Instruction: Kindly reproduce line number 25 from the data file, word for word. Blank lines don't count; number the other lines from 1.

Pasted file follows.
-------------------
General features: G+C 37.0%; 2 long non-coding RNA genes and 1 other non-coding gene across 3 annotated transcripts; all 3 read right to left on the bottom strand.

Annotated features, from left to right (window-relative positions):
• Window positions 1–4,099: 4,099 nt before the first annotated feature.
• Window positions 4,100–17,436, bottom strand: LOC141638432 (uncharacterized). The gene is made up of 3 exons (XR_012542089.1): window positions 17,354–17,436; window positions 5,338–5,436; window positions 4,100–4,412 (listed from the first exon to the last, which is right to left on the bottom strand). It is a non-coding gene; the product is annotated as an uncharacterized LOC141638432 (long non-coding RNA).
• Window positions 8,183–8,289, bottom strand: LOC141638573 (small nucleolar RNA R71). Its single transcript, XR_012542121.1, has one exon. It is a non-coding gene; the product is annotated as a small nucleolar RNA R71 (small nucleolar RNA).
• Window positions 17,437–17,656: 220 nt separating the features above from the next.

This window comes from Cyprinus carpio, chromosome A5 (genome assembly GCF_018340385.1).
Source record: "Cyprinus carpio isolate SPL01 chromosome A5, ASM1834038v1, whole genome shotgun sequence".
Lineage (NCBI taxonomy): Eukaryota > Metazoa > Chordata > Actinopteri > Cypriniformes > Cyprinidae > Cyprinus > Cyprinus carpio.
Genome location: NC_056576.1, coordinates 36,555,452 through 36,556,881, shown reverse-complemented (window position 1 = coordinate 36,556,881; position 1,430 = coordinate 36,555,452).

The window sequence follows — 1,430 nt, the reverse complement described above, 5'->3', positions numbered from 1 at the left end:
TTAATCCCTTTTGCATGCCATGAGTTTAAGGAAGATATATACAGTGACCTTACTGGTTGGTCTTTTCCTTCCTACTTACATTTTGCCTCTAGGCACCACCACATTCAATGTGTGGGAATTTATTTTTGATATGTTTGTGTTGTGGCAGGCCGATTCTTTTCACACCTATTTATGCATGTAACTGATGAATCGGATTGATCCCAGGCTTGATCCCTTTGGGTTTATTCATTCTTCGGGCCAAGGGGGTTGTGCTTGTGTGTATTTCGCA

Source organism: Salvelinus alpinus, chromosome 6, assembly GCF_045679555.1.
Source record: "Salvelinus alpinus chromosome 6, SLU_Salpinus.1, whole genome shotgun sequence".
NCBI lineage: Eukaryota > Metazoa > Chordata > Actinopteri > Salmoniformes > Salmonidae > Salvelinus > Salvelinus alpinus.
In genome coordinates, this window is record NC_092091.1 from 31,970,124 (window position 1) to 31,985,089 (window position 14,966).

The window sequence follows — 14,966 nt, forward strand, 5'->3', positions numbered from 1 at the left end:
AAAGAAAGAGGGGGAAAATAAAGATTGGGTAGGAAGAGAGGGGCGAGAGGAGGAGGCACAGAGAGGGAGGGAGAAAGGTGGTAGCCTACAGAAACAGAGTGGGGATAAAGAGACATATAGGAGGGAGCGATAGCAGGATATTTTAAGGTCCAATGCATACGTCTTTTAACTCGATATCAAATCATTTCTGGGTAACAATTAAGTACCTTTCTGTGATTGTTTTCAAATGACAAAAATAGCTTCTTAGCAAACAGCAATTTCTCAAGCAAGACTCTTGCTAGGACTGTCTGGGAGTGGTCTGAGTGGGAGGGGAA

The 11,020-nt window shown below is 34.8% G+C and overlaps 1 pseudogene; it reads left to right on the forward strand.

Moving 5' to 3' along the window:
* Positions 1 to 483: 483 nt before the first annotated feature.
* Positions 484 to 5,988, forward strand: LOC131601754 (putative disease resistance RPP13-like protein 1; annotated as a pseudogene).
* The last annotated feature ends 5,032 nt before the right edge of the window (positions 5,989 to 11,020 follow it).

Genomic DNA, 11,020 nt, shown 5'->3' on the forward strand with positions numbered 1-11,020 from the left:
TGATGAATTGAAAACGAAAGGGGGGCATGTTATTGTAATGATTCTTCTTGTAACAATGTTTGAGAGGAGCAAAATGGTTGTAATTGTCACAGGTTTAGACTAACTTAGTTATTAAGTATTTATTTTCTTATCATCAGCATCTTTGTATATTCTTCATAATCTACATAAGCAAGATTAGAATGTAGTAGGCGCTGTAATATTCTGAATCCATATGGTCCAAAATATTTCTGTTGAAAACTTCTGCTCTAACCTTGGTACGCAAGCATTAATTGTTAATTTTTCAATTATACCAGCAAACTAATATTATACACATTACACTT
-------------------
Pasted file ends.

TGATGAATTGAAAACGAAAGGGGGGCATGTTATTGTAATGATTCTTCTTGTAACAATGTTTGAGAGGAGCAAAATGGTTGTAATTGTCACAGGTTTAGACTAACTTAGTTATTAAGTATTTATTTTCTTATCATCAGCATCTTTGTATATTCTTCATAATCTACATAAGCAAGATTAGAATGTAGTAGGCGCTGTAATATTCTGAATCCATATGGTCCAAAATATTTCTGTTGAAAACTTCTGCTCTAACCTTGGTACGCAAGCATTAATTGTTAATTTTTCAATTATACCAGCAAACTAATATTATACACATTACACTT